Microsoft buys out Nokia for $7.2B; What this means to Android

In an unexpected series of events, Software Giant Microsoft announced the acquirement of Nokia’s Devices and Services Business, Nokia’s mapping services and patents Nokia currently holds. We had heard rumors of Microsoft being in talks with Nokia for an acquirement quite a long time back and it comes out that this rumor did hold some substance as Nokia has confirmed that Microsoft approached Nokia with the deal in February this year.

Nokia’s share rose about 40 pc, a record growth for a single day, after the news broke out. It looks like Microsoft has been able to net a good deal with Nokia as Google had to pay Motorola ,another mobile giant, $12 billion for its acquirement.

Nokia Timeline:

  • Founded in 1871 and named after a Finnish river called Nokianvirta, Nokia spent over a century manufacturing cables, boots and tyres. It was only in 1992 that Nokia sold off its non-mobile subsidiaries.
  • Nokia’s first phone called Mobira Cityman was launched in 1987. It weighed a hefty 800 grams and costed an even heftier 4,650 Euros.
  • Nokia 1100 sold over 250 million units,making it the most popular consumer electronics device ever!
  • Nokia remained #1 Mobile Vendor before Samsung toppled it in 2012.
  • Nokia currently isn’t at its best in terms of the mobiles and smartphones it sells, holding a mere 15% and 3% share in both these categories.
  • Nokia gets acquired by Microsoft for $7.2 Billion in September 2013.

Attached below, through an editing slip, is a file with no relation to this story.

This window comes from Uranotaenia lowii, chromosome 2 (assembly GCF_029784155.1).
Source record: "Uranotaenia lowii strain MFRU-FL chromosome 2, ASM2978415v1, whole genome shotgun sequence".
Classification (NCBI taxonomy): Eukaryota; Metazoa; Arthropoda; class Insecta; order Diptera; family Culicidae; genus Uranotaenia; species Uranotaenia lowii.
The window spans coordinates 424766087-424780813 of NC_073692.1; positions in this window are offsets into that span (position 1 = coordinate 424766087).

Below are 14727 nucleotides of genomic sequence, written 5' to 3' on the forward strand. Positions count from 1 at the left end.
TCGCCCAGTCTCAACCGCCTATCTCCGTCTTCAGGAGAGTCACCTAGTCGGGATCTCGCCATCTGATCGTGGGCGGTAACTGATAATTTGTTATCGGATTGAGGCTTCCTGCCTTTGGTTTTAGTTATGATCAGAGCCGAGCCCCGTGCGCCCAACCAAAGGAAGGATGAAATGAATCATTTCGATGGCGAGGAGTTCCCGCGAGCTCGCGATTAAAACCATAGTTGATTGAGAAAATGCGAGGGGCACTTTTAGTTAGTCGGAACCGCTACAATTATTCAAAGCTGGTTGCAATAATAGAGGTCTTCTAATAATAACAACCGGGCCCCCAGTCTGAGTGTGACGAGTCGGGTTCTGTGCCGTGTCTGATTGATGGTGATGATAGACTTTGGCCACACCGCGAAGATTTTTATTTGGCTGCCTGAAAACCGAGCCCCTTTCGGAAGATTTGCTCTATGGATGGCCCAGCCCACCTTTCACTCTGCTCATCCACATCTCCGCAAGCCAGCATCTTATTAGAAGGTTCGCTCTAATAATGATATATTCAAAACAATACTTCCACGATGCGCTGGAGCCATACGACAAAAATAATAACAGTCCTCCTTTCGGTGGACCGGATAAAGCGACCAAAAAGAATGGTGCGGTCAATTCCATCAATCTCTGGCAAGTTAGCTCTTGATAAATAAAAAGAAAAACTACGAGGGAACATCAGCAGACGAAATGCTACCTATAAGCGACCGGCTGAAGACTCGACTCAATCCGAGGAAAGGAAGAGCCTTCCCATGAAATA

What this means to Android:

This was the first thought that came to my mind when I heard about this news. With Microsoft investing heavily in Nokia, it \has made clear that it isn’t taking its Windows Phone business lightly and plans to give iOS and Android some good competition in the future. As was speculated in the case of Google’s acquirement of Motorola (though it didn’t actually occurred), Microsoft might work in close partnership with Nokia to optimize its Windows operating system on the smartphones Nokia will produce in the future.

Many, including me, were hoping that when Nokia’s earlier deal with Microsoft (to manufacture only Windows Phone based smartphones) will get over, we might see a Nokia device running the Android OS some day. This deal puts rest to any such imaginations of ours and we shall continue encountering more and more Lumias from Nokia in the future.

Microsft might also be planning to use Nokia’s mapping resources in Bing Maps to give some competition to Google, Apple and others in the Mapping market.

I would be interested to learn what our readers think about this deal.
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